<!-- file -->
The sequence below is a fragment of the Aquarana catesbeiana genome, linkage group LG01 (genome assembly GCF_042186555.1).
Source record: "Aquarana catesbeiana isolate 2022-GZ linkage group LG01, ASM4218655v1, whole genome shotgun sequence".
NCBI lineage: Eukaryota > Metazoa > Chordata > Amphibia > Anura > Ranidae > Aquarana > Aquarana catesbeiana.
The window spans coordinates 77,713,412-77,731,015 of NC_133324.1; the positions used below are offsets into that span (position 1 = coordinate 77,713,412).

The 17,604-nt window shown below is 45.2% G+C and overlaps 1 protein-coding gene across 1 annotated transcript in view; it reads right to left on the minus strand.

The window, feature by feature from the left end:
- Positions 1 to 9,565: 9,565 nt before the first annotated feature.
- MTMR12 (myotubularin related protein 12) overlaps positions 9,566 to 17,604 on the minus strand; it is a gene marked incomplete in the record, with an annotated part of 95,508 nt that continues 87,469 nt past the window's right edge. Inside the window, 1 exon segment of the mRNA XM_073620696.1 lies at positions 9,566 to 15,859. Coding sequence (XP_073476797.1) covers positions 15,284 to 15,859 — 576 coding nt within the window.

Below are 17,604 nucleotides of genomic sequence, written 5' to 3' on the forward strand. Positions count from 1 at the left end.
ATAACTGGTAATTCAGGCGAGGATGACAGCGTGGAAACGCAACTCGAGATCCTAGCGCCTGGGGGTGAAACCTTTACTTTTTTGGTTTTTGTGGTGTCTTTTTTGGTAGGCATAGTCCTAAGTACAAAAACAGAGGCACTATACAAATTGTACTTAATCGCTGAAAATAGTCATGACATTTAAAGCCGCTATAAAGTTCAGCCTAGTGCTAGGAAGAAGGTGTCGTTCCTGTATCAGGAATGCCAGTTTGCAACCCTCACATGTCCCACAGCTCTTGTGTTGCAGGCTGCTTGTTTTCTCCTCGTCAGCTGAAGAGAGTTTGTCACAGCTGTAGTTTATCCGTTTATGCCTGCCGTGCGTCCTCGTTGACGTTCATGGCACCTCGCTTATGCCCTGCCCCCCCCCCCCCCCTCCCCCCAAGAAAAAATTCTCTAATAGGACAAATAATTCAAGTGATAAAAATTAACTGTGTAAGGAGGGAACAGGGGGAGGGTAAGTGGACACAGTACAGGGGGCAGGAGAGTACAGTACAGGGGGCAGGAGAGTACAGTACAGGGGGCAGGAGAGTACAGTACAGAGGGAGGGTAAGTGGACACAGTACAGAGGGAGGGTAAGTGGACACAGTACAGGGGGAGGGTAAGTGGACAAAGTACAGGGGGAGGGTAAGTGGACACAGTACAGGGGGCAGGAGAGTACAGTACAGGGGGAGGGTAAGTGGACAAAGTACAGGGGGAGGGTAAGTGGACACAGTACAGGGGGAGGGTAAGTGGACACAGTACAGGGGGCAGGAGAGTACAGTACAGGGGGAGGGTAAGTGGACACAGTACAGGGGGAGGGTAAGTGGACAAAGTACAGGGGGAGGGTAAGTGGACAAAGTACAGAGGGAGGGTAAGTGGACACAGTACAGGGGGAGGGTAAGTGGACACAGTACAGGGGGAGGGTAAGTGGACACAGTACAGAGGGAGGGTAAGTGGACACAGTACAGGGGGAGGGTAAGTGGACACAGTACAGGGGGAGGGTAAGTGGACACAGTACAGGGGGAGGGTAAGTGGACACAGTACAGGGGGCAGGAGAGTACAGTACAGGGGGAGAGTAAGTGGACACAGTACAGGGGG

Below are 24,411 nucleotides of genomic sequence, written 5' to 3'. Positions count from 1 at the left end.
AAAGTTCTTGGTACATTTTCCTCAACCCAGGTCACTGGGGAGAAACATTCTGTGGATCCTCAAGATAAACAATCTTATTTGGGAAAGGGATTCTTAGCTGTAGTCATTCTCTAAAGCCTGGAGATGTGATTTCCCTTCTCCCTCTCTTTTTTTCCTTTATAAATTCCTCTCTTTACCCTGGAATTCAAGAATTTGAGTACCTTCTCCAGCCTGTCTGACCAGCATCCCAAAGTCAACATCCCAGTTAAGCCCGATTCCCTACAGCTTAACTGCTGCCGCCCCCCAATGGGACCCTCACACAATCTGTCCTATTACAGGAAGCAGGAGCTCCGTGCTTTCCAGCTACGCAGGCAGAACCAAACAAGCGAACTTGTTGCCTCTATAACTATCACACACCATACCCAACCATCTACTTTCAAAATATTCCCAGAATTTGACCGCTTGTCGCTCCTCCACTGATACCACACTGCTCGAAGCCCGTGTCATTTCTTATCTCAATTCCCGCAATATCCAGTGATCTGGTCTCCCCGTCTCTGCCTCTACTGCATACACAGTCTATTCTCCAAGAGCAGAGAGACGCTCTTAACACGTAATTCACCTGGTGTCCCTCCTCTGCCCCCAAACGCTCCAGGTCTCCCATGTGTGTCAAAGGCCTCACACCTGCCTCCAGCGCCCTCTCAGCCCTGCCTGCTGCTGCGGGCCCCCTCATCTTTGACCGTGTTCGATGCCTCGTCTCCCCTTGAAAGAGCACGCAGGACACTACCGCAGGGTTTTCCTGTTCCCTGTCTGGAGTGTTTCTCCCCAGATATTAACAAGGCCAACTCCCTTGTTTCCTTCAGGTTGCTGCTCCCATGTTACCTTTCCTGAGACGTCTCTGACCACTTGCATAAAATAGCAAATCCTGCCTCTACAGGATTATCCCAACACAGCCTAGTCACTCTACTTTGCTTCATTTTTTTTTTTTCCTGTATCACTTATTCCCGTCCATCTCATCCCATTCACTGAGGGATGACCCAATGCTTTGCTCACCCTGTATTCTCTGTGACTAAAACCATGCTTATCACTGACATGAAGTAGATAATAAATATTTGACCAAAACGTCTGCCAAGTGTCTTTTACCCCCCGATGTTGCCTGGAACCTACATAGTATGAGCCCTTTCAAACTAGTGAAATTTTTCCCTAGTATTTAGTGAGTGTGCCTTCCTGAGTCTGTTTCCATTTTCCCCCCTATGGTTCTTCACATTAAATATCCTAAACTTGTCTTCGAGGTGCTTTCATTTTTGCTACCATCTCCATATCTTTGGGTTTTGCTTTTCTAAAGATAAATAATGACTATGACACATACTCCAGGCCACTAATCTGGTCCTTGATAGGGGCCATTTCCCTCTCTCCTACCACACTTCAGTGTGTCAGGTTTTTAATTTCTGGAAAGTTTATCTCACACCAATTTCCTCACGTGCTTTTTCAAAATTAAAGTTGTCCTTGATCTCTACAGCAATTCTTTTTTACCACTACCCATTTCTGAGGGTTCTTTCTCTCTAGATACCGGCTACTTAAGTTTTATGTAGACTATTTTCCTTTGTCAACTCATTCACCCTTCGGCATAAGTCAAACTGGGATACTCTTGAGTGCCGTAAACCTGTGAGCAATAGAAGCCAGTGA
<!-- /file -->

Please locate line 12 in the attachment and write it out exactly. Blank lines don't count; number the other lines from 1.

AAAGTTCTTGGTACATTTTCCTCAACCCAGGTCACTGGGGAGAAACATTCTGTGGATCCTCAAGATAAACAATCTTATTTGGGAAAGGGATTCTTAGCTGTAGTCATTCTCTAAAGCCTGGAGATGTGATTTCCCTTCTCCCTCTCTTTTTTTCCTTTATAAATTCCTCTCTTTACCCTGGAATTCAAGAATTTGAGTACCTTCTCCAGCCTGTCTGACCAGCATCCCAAAGTCAACATCCCAGTTAAGCCCGATTCCCTACAGCTTAACTGCTGCCGCCCCCCAATGGGACCCTCACACAATCTGTCCTATTACAGGAAGCAGGAGCTCCGTGCTTTCCAGCTACGCAGGCAGAACCAAACAAGCGAACTTGTTGCCTCTATAACTATCACACACCATACCCAACCATCTACTTTCAAAATATTCCCAGAATTTGACCGCTTGTCGCTCCTCCACTGATACCACACTGCTCGAAGCCCGTGTCATTTCTTATCTCAATTCCCGCAATATCCAGTGATCTGGTCTCCCCGTCTCTGCCTCTACTGCATACACAGTCTATTCTCCAAGAGCAGAGAGACGCTCTTAACACGTAATTCACCTGGTGTCCCTCCTCTGCCCCCAAACGCTCCAGGTCTCCCATGTGTGTCAAAGGCCTCACACCTGCCTCCAGCGCCCTCTCAGCCCTGCCTGCTGCTGCGGGCCCCCTCATCTTTGACCGTGTTCGATGCCTCGTCTCCCCTTGAAAGAGCACGCAGGACACTACCGCAGGGTTTTCCTGTTCCCTGTCTGGAGTGTTTCTCCCCAGATATTAACAAGGCCAACTCCCTTGTTTCCTTCAGGTTGCTGCTCCCATGTTACCTTTCCTGAGACGTCTCTGACCACTTGCATAAAATAGCAAATCCTGCCTCTACAGGATTATCCCAACACAGCCTAGTCACTCTACTTTGCTTCATTTTTTTTTTTTCCTGTATCACTTATTCCCGTCCATCTCATCCCATTCACTGAGGGATGACCCAATGCTTTGCTCACCCTGTATTCTCTGTGACTAAAACCATGCTTATCACTGACATGAAGTAGATAATAAATATTTGACCAAAACGTCTGCCAAGTGTCTTTTACCCCCCGATGTTGCCTGGAACCTACATAGTATGAGCCCTTTCAAACTAGTGAAATTTTTCCCTAGTATTTAGTGAGTGTGCCTTCCTGAGTCTGTTTCCATTTTCCCCCCTATGGTTCTTCACATTAAATATCCTAAACTTGTCTTCGAGGTGCTTTCATTTTTGCTACCATCTCCATATCTTTGGGTTTTGCTTTTCTAAAGATAAATAATGACTATGACACATACTCCAGGCCACTAATCTGGTCCTTGATAGGGGCCATTTCCCTCTCTCCTACCACACTTCAGTGTGTCAGGTTTTTAATTTCTGGAAAGTTTATCTCACACCAATTTCCTCACGTGCTTTTTCAAAATTAAAGTTGTCCTTGATCTCTACAGCAATTCTTTTTTACCACTACCCATTTCTGAGGGTTCTTTCTCTCTAGATACCGGCTACTTAAGTTTTATGTAGACTATTTTCCTTTGTCAACTCATTCACCCTTCGGCATAAGTCAAACTGGGATACTCTTGAGTGCCGTAAACCTGTGAGCAATAGAAGCCAGTGA